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- Materials and Methods
The increasing emphasis on evidence-based decision making in veterinary medicine necessitates a more complete understanding of the accuracy of diagnostic imaging studies.21,22 Despite the fact that CT is widely used for evaluating the vertebral column in veterinary medicine, limited data are available on the ability of CT to successfully identify disk herniation in comparison to more traditional imaging modalities. In this report the relative sensitivity of CT and myelography for locating the site of disk herniation in a large population of dogs was comparable, at 81.8% and 83.6%, respectively. In a previous study of 20 dogs where CT was followed by myelography, CT was 90% sensitive and myelography was 88% sensitive at identifying the major site of disk herniation.23 The slightly lower accuracy and sensitivity for both modalities in our study may be due to differences in the number of dogs, experimental design, and observers. It is likely that the larger sample size in our study led to a more reliable estimate sensitivity. Differences in study design may have also affected the estimates of sensitivity. In our study, images were interpreted by a large number of observers with various levels of postgraduate training. Additionally, both CT and myelography were not performed sequentially in all dogs. Rather, the primary imaging modality was selected by clinicians and the need for additional imaging was determined by these individuals and the availability of the modality.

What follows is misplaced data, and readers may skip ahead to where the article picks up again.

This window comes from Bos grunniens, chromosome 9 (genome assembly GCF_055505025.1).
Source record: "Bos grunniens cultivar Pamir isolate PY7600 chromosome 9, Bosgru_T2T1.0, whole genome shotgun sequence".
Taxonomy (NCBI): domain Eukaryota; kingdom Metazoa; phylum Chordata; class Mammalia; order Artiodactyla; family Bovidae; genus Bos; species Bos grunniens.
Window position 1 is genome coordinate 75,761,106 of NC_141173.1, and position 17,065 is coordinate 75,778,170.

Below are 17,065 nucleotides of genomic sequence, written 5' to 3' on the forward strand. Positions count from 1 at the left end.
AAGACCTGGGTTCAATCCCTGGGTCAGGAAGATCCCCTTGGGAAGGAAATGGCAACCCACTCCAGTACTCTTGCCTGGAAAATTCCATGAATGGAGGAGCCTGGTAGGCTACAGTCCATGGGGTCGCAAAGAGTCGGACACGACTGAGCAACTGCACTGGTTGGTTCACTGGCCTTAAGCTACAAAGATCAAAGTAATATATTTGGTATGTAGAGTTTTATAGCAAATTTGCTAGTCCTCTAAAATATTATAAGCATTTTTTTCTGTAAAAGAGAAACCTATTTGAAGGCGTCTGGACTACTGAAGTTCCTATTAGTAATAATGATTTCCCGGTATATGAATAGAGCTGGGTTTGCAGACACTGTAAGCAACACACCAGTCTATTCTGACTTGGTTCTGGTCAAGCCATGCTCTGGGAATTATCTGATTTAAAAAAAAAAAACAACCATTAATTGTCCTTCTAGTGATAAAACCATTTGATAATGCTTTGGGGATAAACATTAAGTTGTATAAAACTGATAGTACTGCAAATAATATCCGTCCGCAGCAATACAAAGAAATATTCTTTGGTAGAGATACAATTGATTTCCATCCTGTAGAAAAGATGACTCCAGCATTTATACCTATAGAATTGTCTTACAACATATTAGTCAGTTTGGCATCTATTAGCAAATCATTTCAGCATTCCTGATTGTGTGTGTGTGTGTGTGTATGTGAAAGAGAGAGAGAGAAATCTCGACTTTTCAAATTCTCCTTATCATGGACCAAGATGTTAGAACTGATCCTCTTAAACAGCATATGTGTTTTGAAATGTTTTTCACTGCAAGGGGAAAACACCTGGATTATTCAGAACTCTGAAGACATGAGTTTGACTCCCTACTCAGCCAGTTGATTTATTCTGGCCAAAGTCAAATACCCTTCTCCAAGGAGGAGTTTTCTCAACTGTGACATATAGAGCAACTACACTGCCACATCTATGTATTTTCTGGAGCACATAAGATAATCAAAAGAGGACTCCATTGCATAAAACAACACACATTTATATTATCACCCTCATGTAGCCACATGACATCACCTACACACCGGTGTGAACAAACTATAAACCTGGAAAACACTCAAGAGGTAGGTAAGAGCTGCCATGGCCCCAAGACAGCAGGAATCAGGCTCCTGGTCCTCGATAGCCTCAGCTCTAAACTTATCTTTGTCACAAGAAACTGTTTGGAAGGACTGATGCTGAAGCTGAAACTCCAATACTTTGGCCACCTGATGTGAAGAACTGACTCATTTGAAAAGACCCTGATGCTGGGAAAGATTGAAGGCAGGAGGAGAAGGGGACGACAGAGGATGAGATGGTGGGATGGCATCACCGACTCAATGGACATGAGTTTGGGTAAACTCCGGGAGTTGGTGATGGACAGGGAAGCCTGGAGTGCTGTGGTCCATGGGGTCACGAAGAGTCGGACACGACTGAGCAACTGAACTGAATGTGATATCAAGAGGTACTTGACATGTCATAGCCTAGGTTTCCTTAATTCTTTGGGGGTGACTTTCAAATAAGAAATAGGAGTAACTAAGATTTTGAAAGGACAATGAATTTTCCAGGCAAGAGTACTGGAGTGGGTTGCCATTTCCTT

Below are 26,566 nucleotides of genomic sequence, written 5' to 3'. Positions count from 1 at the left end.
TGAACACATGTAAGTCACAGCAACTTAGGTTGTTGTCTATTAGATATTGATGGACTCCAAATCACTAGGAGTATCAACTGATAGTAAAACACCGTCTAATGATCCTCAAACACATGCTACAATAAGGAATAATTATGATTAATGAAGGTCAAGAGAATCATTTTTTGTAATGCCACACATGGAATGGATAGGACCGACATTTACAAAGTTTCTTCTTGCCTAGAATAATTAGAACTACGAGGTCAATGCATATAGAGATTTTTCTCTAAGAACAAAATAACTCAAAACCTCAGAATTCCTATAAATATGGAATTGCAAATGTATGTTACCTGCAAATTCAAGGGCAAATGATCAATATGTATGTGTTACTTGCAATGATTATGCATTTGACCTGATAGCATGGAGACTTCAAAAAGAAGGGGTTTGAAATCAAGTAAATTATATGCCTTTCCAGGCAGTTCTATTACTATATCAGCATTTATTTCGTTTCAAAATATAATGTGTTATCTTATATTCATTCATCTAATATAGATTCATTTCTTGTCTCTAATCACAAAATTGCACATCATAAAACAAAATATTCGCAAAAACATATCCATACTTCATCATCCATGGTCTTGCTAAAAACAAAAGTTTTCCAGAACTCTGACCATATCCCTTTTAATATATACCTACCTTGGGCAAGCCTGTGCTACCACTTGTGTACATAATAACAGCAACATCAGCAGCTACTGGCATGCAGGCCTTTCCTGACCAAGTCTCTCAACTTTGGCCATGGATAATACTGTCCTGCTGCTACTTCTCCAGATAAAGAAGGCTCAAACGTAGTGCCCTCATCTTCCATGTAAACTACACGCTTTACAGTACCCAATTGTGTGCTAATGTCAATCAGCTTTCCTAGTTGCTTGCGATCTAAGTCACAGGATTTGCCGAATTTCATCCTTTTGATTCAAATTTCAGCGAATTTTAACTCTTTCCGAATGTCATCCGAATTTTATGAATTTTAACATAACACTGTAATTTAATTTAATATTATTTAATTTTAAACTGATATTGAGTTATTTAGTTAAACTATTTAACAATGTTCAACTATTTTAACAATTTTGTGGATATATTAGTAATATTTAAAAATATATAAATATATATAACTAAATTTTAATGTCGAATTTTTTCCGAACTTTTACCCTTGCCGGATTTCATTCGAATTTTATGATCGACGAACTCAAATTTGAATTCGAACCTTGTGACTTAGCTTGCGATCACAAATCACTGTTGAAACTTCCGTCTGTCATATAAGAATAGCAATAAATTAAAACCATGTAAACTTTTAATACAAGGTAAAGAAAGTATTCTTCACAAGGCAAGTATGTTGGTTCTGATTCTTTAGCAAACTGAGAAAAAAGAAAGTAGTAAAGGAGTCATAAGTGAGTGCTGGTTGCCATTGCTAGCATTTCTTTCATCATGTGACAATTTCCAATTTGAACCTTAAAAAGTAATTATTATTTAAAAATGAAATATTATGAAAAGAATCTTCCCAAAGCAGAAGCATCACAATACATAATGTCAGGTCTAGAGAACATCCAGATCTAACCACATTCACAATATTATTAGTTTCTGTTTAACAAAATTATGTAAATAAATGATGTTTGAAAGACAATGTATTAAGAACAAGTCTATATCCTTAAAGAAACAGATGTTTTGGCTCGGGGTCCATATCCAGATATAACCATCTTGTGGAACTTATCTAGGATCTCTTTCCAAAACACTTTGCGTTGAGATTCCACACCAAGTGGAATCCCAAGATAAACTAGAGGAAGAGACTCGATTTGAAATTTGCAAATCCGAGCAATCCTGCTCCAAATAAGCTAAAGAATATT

Both duration of clinical signs and body weight were related to the sensitivity of the imaging studies. Dogs with chronic (>7 days history) clinical signs were more likely to have their lesion successfully identified with CT compared with myelography. Potential reasons for this include a higher frequency of calcified disk herniation in chronically affected dogs or spinal cord atrophy associated with chronic lesions. CT is exquisitely sensitive for detecting calcified disk material in dogs and humans,24 potentially making chronic herniations easier to identify than acute herniations. In our study, all disk herniations identified using CT as the initial modality were characterized by hyperattenuating material within the vertebral canal. This suggests that mineralization is an important factor in indentifying disk herniation using CT in both acute and chronic herniations. Additionally, long-standing disk material within the vertebral canal results in spinal cord atrophy due to loss of long tracts and relative preservation of the subarachnoid space.25 In humans with lumbar disk herniation, myelographic studies are particularly difficult to evaluate for evidence of disk herniation in areas where the subarachnoid space is typically preserved.24
Dogs of lesser body weight (<5 kg) were more likely to have a positive myelogram. Myelography is easier to perform in smaller dogs, likely because of the shorter distance between the skin surface and interarcuate space.26 Additionally, the dural sac may extend more caudally in smaller animals allowing for easier penetration of the subarachnoid space.27